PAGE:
Genetic Improvement

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Genetic improvement, or biotechnology, is becoming more of a viable tool used to develop better crop varieties that we grow to produce the food, fuel and fiber needs of our citizens.

In 2010, 91% of the corn acres and 94% of the soybean acres in Nebraska were planted with biotechnology derived varieties (USDA Report). These would include insect resistant, herbicide resistant and stacked GMO varieties. For more information on how these varieties are developed see Making a Genetically Engineered Crop.

Whether you are ....

  • a producer or crop consultant who needs to understand how to carefully manage these resistance traits for the long haul, or....
  • a seed salesperson with many biotech-derived varieties in your sales portfolio, or...
  • a science teacher looking for information on the applications of biotechnology, or...
  • someone interested in how biotechnology has/is being applied to meet todays needs in food, feed and fiber production...

..you will find the navigation links on this site helpful in increasing your knowledge and awareness of many aspects of biotechnology.

More Biotech Info

Contact Us

Leah Sandall
Associate Professor of Practice
UNL Department of Agronomy and Horticulture

PLSH 279L
Lincoln NE 68583-0915
402-472-9295
lsandall5@unl.edu

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(From left) James Schnable, Rebecca Roston and Toshihiro Obata hold young sorghum plants outside of the Bioscience Greenhouses on City Campus. The researchers are part of a $1.8 million grant from the National Science Foundation to try to boost the cold tolerance of sorghum, and eventually corn and other crops, by harnessing the power of the plant’s circadian rhythms. (Photo by Craig Chandler, University Communication and Marketing)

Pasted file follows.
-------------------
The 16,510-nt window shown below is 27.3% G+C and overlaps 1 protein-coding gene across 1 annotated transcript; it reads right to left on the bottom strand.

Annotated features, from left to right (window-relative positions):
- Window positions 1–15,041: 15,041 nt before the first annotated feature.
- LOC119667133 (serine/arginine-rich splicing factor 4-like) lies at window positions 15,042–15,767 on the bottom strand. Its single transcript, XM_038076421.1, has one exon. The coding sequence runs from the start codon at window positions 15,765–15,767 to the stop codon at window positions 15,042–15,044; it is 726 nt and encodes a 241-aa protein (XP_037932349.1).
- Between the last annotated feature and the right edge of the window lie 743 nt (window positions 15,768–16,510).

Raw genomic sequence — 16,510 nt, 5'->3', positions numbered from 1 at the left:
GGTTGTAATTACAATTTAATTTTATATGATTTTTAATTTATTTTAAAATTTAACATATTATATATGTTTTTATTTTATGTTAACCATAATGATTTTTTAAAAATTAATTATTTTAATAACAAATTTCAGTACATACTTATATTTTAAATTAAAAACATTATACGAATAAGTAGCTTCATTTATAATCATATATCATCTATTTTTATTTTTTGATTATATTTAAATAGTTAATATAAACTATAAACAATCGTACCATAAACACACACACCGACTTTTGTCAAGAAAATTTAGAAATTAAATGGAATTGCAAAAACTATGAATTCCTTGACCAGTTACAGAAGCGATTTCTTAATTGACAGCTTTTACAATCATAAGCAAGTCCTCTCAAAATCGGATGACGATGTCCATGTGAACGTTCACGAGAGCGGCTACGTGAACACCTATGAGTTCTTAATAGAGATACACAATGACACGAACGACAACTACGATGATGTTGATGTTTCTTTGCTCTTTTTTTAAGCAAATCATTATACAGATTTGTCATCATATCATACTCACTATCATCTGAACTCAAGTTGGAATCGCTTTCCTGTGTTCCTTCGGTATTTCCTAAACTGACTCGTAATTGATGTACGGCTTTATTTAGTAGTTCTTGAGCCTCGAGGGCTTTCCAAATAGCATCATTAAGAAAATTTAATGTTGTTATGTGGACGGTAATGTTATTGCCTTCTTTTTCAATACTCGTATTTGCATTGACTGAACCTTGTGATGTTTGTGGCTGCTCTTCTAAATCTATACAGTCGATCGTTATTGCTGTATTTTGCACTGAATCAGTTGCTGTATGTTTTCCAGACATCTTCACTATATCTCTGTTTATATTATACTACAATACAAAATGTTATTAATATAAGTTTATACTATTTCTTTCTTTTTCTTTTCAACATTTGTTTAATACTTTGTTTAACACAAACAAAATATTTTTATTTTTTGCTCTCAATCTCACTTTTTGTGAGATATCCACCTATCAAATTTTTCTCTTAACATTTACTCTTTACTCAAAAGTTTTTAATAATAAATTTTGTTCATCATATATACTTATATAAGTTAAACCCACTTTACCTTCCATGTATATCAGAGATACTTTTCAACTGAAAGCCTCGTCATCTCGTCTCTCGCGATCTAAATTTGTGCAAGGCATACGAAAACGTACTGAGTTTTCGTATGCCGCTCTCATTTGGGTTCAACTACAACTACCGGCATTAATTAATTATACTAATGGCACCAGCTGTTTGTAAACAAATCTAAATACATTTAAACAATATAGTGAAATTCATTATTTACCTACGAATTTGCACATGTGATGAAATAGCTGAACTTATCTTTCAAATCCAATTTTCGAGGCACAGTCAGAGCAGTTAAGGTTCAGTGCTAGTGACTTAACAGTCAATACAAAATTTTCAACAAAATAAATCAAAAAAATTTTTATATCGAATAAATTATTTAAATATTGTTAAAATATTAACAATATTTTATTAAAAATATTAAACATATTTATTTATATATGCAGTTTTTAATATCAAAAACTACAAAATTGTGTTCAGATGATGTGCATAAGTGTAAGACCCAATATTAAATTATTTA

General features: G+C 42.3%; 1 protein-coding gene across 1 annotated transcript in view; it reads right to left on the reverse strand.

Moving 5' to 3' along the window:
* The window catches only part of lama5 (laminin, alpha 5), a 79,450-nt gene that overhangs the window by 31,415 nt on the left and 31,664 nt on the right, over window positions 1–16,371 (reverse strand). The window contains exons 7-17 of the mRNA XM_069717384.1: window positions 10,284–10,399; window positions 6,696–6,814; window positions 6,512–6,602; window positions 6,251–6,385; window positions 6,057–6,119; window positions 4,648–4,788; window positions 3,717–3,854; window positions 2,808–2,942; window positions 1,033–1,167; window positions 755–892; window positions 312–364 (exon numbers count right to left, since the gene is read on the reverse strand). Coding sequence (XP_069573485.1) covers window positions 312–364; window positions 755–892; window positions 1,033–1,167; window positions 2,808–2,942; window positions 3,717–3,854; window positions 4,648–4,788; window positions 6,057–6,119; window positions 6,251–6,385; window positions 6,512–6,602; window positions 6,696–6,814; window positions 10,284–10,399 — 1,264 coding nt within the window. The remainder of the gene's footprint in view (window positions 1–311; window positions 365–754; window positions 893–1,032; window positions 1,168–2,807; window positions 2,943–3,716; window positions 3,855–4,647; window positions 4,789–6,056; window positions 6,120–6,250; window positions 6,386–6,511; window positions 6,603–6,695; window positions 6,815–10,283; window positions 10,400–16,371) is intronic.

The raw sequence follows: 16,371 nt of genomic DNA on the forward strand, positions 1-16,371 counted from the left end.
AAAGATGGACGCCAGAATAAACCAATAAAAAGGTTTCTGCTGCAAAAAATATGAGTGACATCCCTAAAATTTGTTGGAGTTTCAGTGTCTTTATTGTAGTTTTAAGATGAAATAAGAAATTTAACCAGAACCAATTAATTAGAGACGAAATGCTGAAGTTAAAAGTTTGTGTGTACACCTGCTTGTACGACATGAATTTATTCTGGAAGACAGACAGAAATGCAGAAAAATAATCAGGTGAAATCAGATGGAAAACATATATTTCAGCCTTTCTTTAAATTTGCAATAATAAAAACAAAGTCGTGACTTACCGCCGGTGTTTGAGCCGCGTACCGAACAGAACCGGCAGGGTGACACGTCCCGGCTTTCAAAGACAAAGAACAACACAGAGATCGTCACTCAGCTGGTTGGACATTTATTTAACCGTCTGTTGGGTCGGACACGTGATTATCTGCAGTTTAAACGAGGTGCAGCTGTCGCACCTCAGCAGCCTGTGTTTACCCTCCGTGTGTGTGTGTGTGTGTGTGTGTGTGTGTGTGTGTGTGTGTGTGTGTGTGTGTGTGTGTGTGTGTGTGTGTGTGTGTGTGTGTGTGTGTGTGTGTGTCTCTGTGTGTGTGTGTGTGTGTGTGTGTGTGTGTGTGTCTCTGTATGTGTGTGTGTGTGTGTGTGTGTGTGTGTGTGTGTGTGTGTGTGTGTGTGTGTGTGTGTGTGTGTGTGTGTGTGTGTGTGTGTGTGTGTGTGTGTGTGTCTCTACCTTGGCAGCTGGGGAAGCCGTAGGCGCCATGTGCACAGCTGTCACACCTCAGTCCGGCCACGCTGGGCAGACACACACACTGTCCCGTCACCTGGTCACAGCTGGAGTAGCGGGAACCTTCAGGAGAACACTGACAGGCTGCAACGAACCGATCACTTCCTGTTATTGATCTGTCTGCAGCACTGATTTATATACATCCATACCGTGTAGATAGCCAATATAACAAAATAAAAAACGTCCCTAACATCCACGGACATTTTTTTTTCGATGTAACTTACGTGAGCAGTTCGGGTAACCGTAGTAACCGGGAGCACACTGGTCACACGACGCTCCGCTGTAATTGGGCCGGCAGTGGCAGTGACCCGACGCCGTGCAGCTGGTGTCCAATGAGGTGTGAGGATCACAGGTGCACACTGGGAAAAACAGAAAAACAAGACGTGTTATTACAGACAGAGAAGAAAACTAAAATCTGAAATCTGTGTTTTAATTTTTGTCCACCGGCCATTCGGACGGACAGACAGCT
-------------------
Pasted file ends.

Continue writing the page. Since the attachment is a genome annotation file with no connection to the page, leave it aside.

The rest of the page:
Husker Researchers Aim to Help Crops Survive Cold Snaps

February 29, 2024
UNL researchers are examining the way sorghum defends itself against low temperatures and comparing it to the cold tolerance characteristics of foxtail millet to find answers on improving crop resilience. 

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Rajib Saha and Niaz Bahar Chowdhury beside computer
Rajib Saha (left), Richard L. and Carol S. McNeel associate professor of chemical and biomolecular engineering, and Niaz Bahar Chowdhury, doctoral student. (Photo by Craig Chandler, University Communication and Marketing)

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February 29, 2024
Scientists involved in the study are investigating the creation of new hybrids and utilization of beneficial fungus to mitigate temperature stress in corn.

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Jill O'Donnell on live RFD-TV segment

O’Donnell Talks Ag Innovation With RFD-TV

February 16, 2024
Jill O’Donnell, director of the Clayton Yeutter Institute on International Trade and Finance, recently appeared on RFD-TV to discuss how gene editing technologies can boost ag innovation.

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The Yuetter Institute report is the result of a large collaborative effort, which included high-level government officials from the current and previous presidential administrations, farmers, and academics and practitioners in plant genetics, agricultural sciences, economics and law. (Photo by Craig Chandler, University Communication and Marketing)

Yeutter Institute Offers Insights on Boosting Ag Biotech Innovation

October 18, 2023
Now a topic of ongoing deliberations in Washington D.C., a new Yeutter Institute report recommends streamlining redundant U.S. regulatory protocols for ag biotech, which can boost crop yields to meet the world’s growing food demand.

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Researchers examine dry bean field
In a dry edible bean plot at the UNL PREEC Mitchell Lab, Maria Alvarado, UNL graduate student, left, Kainyon Tay, head of the legume program in Chile, and Carlos Urrea, UNL dry bean breeder, look for desirable bean plants. (Photo by Chabella Guzman)

Bean Breeders Scout Fields for Desirable Bean Genetics

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The best dry bean plants in the Nebraska Panhandle will soon be sent to researchers across the world as part of an ongoing international collaboration on cross-breeding. 

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